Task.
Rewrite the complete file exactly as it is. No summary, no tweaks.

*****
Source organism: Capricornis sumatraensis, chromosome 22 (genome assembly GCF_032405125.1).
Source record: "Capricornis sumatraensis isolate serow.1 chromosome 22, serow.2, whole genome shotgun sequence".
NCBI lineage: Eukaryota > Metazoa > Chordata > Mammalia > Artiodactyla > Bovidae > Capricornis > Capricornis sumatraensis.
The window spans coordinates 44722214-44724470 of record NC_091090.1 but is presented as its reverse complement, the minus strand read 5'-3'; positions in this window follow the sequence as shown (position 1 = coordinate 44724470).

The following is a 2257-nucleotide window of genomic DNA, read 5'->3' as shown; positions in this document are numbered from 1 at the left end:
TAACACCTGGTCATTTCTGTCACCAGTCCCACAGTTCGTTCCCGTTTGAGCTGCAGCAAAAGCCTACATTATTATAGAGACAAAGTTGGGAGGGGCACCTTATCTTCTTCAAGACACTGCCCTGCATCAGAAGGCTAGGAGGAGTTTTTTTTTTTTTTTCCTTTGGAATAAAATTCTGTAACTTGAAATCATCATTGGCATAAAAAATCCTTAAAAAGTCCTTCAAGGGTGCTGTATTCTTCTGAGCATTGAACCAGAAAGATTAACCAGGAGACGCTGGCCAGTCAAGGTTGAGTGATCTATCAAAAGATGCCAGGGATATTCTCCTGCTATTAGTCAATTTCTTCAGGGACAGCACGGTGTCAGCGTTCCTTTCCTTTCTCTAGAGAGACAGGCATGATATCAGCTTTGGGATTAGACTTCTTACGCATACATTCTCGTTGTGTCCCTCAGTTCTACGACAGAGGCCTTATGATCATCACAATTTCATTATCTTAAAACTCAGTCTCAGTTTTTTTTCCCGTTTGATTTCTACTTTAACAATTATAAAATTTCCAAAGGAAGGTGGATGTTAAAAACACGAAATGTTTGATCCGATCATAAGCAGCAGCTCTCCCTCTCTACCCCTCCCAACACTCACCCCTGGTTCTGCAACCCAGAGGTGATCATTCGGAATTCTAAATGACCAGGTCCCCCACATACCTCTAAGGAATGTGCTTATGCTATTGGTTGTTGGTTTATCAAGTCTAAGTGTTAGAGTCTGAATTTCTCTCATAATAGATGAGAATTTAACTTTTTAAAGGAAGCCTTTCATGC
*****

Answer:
Source organism: Capricornis sumatraensis, chromosome 22 (genome assembly GCF_032405125.1).
Source record: "Capricornis sumatraensis isolate serow.1 chromosome 22, serow.2, whole genome shotgun sequence".
NCBI lineage: Eukaryota > Metazoa > Chordata > Mammalia > Artiodactyla > Bovidae > Capricornis > Capricornis sumatraensis.
The window spans coordinates 44722214-44724470 of record NC_091090.1 but is presented as its reverse complement, the minus strand read 5'-3'; positions in this window follow the sequence as shown (position 1 = coordinate 44724470).

The following is a 2257-nucleotide window of genomic DNA, read 5'->3' as shown; positions in this document are numbered from 1 at the left end:
TAACACCTGGTCATTTCTGTCACCAGTCCCACAGTTCGTTCCCGTTTGAGCTGCAGCAAAAGCCTACATTATTATAGAGACAAAGTTGGGAGGGGCACCTTATCTTCTTCAAGACACTGCCCTGCATCAGAAGGCTAGGAGGAGTTTTTTTTTTTTTTTCCTTTGGAATAAAATTCTGTAACTTGAAATCATCATTGGCATAAAAAATCCTTAAAAAGTCCTTCAAGGGTGCTGTATTCTTCTGAGCATTGAACCAGAAAGATTAACCAGGAGACGCTGGCCAGTCAAGGTTGAGTGATCTATCAAAAGATGCCAGGGATATTCTCCTGCTATTAGTCAATTTCTTCAGGGACAGCACGGTGTCAGCGTTCCTTTCCTTTCTCTAGAGAGACAGGCATGATATCAGCTTTGGGATTAGACTTCTTACGCATACATTCTCGTTGTGTCCCTCAGTTCTACGACAGAGGCCTTATGATCATCACAATTTCATTATCTTAAAACTCAGTCTCAGTTTTTTTTCCCGTTTGATTTCTACTTTAACAATTATAAAATTTCCAAAGGAAGGTGGATGTTAAAAACACGAAATGTTTGATCCGATCATAAGCAGCAGCTCTCCCTCTCTACCCCTCCCAACACTCACCCCTGGTTCTGCAACCCAGAGGTGATCATTCGGAATTCTAAATGACCAGGTCCCCCACATACCTCTAAGGAATGTGCTTATGCTATTGGTTGTTGGTTTATCAAGTCTAAGTGTTAGAGTCTGAATTTCTCTCATAATAGATGAGAATTTAACTTTTTAAAGGAAGCCTTTCATGC